To conclude, I have shown that under some conditions, influences triggering shallow cognitive processes preserve freedom of choice. The nudgees are therefore in control of their choices: they have a real opportunity to dissent from the nudger.
An amended concept of nudge
The implication of this argument is an amended definition of a nudge:
Nudge. A nudges B when A makes it more likely that B will φ, primarily by triggering B's shallow cognitive processes, while A's influence preserves B's choice-set and is substantially noncontrolling (ie, preserves B's freedom of choice).vii
Let me add a few comments to this definition. A nudge increases the ex ante probability that some individuals in a group, or an individual over time, will φ. It is a probabilistic success term. A nudge is also an intentional action (of the ‘choice architect’, to use T&S's words) because a person's freedom of choice can be infringed or preserved only by other agents. Although random features of the natural, social, or built environment, or unintentional behaviour of agents, can also trigger our shallow cognitive processes, they are morally and politically irrelevant, and therefore the individual has not been nudged in the sense I use this term.
My account of nudge amends T&S's definition on two points. First, it clarifies what is meant by the preservation of freedom of choice by elaborating on the importance of substantial noncontrol. Second, it introduces a more fine-grained understanding of nondeliberative and incompletely deliberative nudging mechanisms. Is this proposal revisionist? The response depends on whether these amendments bring our understanding of nudge closer to the function we want this concept to play in our public debates over health influences. Although my proposal reduces the extension of the concept, it clearly favours a more robust understanding of freedom of choice that has real moral traction.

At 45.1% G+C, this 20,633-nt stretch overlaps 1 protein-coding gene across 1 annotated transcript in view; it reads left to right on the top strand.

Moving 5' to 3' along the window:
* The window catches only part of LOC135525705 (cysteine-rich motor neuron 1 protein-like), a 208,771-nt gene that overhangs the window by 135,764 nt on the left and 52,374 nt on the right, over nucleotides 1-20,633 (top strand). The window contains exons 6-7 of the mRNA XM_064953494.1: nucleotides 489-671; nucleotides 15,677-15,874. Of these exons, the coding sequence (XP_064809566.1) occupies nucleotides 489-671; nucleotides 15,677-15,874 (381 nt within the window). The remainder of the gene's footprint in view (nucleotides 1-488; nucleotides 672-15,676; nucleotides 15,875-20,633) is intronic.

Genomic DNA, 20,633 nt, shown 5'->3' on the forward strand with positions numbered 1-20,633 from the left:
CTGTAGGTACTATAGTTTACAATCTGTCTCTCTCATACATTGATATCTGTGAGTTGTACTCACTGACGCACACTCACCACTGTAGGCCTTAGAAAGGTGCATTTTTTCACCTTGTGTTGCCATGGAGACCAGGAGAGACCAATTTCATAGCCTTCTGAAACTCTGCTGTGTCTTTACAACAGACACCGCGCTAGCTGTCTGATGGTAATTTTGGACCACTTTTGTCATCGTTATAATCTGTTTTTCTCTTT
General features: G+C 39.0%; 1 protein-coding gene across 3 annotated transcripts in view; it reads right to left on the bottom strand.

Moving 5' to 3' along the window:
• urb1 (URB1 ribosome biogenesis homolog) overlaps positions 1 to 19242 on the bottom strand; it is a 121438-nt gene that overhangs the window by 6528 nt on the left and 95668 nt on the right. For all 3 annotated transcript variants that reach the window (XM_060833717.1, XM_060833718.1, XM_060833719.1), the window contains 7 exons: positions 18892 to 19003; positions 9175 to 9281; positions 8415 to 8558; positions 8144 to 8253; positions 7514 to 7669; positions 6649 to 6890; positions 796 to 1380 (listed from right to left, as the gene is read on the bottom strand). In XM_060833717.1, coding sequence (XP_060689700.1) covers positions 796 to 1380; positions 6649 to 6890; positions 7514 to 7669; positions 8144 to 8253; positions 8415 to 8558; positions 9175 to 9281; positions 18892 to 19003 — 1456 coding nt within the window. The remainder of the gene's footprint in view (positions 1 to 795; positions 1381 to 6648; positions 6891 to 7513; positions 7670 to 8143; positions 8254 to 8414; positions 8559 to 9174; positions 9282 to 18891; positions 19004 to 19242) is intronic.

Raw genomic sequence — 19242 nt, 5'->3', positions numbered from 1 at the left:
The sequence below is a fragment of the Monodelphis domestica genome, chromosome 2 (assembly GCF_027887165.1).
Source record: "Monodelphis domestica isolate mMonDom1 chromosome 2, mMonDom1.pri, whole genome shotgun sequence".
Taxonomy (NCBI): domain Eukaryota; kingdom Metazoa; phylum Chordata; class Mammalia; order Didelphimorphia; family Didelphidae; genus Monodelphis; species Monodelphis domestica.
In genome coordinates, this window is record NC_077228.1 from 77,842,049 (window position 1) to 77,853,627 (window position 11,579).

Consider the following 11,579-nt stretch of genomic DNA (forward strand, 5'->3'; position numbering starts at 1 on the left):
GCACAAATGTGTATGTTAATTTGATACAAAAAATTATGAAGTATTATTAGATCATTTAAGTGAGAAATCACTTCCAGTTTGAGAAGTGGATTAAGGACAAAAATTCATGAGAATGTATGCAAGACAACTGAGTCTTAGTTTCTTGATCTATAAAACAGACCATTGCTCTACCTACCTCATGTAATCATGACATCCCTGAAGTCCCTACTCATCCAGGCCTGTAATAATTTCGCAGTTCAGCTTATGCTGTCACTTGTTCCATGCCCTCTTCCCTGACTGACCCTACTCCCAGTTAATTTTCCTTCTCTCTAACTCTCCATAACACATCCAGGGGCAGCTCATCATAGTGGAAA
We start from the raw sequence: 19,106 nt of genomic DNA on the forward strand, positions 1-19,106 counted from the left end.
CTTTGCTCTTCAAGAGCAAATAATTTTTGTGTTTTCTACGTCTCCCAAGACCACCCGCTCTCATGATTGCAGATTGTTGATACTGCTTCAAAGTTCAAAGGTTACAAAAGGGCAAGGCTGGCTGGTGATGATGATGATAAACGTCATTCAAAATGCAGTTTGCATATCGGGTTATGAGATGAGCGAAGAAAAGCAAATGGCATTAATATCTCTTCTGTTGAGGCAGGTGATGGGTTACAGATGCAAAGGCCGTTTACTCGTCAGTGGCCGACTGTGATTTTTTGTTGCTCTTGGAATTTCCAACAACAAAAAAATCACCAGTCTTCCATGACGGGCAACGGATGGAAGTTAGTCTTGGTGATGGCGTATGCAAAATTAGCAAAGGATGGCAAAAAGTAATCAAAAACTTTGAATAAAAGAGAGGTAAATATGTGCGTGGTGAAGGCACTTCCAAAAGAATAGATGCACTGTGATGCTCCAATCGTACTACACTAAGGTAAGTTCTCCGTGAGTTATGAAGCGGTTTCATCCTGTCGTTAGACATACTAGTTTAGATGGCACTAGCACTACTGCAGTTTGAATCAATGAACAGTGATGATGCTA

Influences that trigger shallow cognitive processes without satisfying the Substantial Noncontrol Condition are not nudges because they fail to track influences that preserve freedom of choice in a robust enough sense. To facilitate the conversation, I suggest adding to the taxonomy of influences what I shall call ‘behavioural prods’:
Behavioral Prod. A prods B when A makes it more likely that B will φ, primarily by triggering B's shallow cognitive processes, while A's influence preserves B's choice-set but is substantially controlling.
Behavioural prods are not easily resistible. Asparagus-Lovers is a paradigmatic example of a behavioural prod. Because behavioural prods use the same means (ie, default-setting, framing, anchoring, etc.) as nudges and preserve the influencee's choice-set, they are often confused with nudges when commentators narrowly focus on the influencing technique employed, neglecting the degree of control the influence exercises.viii
My distinction between nudges and behavioural prods explains why we are reluctant to call many business-oriented influences ‘nudges’. Nudging is often not the only way a person or an institution can influence behaviour. More controlling influences are available. In those situations, opting for nudges demonstrates self-restraint, an attitude in tension with the profit-maximising goals of business-oriented practices. The title of a typical sales technique handbook speaks for itself: ‘The irresistible offer: How to sell your product or service in 3 seconds or less’. Salespeople are not always successful in crushing resistance, but it would be naive to ignore their goal. Marketers often prefer prodding to nudging.